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View Full Version : To mow or not To mow


1grnlwn
10-26-2001, 01:42 AM
Four years doing this and I still waffel on does it really need mowed or can it wait. Usualy in summer drought and right now are the worst times. I sent all clients a letter asking to call if they wanted skipped to call. Very few call . My problem is they don't call, we show up and it really doesn't need mowed. I am an honest business man and don't want to rip people. Actually fired client this year (daughter ) came out told employee to stop mowing and read him the riot act for ripping off her mother. I was gone for a short while checking another prop. So we left, when I got home I called and said they would have to find someone else. I know a lot of people will just go out and mow every week with nothing but dust flying out. I am trying to be honest. How do you guys handle this problem.:confused:

65hoss
10-26-2001, 02:22 AM
I tell people up front that I cut as needed, but I decide. During heavy growing times its every week. Other times I may skip. I basically look at it and ask myself what will it be like next week? Will it look unkept in 3 days? Will it reflect me badly in a few days? Will it be too tall next week? After this type of analysis I make the decision.

strickdad
10-27-2001, 09:04 AM
im with hoss on this one. we look at how much of a pain in the butt it will be the next time we are out.

Eric ELM
10-27-2001, 10:30 AM
This time of the season, I go over the lawns to mulch the leaves. If you do them each week, the leaves are easier to keep under control.

With all the wind we have had lately, even if you don't have trees on your property, you will have lots of leaves. ;)

eggy
10-27-2001, 12:32 PM
Pretty much the same way here, weekily visits for leaf mulching, I have kinda switched from doing one final fall clean up to weekly visits as the leafs are falling, people tend to like this better. I also contuine to charge a regular mowing price, which may seem cheap because we blow out beds etc, but we also dont have to do a lot of trimming, and to be honest we are happy to be working late in the season.

ronslawncare
10-27-2001, 04:32 PM
may1st nov1st weekly or nothing im a honest bussiness man but last year i was saying to skip a week then everyone decided ill call you when i need a cleanup so were still cutting untill wensday regardless of dust flying .its leaf season anyways.

kutnkru
10-27-2001, 09:25 PM
I would figure out what the average number of cuts your market will bear ius and then arrange your maintenance routes according to those figures.

In our area I like to figure 28 cuts for a dry season and 32 cuts for a wet season.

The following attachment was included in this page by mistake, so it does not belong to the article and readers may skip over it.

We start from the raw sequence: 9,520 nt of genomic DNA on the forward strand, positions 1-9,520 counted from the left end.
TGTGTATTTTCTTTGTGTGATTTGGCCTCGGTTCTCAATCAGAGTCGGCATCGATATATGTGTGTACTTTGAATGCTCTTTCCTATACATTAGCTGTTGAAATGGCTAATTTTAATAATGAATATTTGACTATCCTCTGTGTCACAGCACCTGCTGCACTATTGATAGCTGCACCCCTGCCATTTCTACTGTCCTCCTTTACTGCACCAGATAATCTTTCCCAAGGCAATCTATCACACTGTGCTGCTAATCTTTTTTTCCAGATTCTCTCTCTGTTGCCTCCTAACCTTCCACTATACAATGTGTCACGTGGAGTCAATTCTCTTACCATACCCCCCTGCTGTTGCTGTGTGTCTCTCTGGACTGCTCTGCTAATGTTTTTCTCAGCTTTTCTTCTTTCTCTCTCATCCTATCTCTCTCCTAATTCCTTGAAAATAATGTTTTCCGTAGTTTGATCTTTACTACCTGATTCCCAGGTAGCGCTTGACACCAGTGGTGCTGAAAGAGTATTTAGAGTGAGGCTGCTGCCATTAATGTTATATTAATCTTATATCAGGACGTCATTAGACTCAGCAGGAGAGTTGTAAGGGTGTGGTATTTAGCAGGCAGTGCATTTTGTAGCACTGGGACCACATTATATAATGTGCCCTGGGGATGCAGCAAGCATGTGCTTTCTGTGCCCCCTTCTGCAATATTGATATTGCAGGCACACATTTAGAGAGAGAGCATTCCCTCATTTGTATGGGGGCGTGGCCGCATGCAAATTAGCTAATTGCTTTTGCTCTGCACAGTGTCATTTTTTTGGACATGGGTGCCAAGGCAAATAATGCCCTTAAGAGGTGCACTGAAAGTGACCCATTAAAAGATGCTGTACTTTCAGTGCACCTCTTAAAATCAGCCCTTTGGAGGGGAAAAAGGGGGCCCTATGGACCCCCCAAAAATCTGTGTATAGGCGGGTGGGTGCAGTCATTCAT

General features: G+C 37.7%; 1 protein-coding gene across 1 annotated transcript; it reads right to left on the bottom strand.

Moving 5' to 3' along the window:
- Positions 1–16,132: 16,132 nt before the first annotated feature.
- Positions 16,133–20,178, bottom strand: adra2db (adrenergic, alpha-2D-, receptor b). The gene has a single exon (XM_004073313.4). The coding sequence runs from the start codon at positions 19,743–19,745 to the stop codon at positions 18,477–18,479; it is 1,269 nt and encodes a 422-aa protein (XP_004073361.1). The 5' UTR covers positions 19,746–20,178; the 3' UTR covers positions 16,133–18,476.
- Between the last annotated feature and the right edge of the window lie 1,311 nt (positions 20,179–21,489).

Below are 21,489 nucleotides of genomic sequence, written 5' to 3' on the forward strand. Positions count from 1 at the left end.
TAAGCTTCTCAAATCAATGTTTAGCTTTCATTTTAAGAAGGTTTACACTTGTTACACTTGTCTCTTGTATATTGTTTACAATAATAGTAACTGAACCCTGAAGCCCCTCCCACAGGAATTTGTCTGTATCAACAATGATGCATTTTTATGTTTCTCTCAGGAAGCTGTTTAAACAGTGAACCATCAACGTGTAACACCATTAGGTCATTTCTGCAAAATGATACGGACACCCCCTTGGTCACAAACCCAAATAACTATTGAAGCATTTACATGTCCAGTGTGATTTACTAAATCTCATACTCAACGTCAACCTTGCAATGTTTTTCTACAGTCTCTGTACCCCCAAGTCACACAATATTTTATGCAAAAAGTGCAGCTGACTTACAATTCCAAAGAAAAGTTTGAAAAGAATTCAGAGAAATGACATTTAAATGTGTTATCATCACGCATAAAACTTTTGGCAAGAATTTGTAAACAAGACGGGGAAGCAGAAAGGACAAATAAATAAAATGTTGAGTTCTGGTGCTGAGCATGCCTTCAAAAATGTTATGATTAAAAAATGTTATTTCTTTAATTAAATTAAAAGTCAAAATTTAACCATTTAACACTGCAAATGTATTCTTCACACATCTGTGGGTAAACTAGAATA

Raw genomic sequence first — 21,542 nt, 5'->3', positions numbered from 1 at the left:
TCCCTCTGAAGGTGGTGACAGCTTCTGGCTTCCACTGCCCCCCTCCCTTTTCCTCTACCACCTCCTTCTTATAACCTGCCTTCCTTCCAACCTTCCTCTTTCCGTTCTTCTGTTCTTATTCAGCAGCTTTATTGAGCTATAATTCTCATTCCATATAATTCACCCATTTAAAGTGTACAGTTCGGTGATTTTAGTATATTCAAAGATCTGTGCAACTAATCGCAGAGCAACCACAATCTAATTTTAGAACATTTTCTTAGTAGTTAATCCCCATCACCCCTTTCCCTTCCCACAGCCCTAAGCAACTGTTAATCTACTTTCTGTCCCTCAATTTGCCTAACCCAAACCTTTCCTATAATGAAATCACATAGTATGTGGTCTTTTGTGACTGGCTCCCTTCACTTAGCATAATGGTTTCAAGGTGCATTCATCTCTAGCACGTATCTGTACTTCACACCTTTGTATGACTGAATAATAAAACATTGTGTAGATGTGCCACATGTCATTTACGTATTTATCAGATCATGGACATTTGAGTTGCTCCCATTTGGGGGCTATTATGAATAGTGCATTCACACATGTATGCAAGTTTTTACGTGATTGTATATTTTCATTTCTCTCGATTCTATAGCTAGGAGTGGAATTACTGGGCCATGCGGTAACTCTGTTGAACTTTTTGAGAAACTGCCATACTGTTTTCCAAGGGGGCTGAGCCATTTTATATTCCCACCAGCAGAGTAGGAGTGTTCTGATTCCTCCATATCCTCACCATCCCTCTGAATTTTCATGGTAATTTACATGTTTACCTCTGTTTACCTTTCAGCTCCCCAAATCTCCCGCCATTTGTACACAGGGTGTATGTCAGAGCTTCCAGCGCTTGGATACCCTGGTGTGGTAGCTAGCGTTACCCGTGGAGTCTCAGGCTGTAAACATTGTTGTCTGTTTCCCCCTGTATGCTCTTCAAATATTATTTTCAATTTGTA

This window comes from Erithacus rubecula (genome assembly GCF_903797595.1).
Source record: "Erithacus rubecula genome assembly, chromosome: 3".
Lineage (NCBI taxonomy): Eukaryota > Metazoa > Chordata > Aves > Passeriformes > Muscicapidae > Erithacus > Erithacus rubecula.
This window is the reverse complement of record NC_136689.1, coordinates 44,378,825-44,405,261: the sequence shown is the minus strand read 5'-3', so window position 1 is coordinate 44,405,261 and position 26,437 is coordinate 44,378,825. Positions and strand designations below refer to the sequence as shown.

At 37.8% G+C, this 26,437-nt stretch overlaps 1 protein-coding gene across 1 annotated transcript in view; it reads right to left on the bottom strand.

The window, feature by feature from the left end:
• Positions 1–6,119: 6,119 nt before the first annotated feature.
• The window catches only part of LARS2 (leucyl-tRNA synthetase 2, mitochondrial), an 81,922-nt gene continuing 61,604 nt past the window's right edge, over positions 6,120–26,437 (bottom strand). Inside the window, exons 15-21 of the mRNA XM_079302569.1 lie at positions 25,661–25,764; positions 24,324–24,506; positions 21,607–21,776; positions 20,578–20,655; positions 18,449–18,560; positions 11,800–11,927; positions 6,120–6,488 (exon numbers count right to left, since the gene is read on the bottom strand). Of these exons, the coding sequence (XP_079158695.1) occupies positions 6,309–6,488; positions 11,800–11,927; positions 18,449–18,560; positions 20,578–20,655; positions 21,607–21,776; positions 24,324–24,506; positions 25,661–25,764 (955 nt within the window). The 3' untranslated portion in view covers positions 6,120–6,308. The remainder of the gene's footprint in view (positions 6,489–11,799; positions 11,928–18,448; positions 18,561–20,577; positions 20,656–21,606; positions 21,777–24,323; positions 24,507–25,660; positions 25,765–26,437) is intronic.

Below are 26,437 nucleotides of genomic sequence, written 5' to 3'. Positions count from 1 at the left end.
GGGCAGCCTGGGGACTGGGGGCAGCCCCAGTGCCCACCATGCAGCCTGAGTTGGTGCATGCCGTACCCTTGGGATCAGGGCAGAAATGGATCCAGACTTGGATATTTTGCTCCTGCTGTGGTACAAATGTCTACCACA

Kris

1grnlwn
10-28-2001, 09:19 AM
I just hate not hearing from client, driving to the property with my employee and thinking (man that really does'nt need mowed). Of course employee does'nt ever think they need mowed(payed by hour)lol

cp
10-28-2001, 01:36 PM
Annual accounts = it doesn't matter I still go by weekly and check.

Seasonal accts = I'm usually in contact with the owner and we come to an agreement if I should skip.

Weekly/on-call = See Annual accounts.:p

Chris

VnDrWLawnCare
10-30-2001, 10:28 PM
I do the same. I decide what the yard may look like next week. Take into consideration the last weather forecast you have seen then make my decision. Sometimes even go to the door and ask the customer if they are home. I dont like to tick people off either. However i feel that unless they start complaining about it not needing cut then i will cut it. If it looks tall in one place i cut it. When they start complaining then that is when i will start worrying. Not trying to screw them over but i feel that if i have driven to the job, i might as well cut it. Otherwise it was a complete waste of my time.
Eric

KirbysLawn
10-30-2001, 10:37 PM
My customers are on contract, in the contract it states I will mow weekly or as needed, my choice. In the summer when it needs skipping they pay the same, in spring when it needs mowing every 5 days they also pay the same, equals out.

I could not imaging doing business on a "per cut" basis with the droughts and long winters. :confused:

lawngator
10-31-2001, 08:21 AM
I'm with CP. Annual accounts are the way to go. I estimate the number of cuts per year and base my price on that. The few pay-per-cuts that I have, I work it out with them in advance. Otherwise, you make unnecessary trips.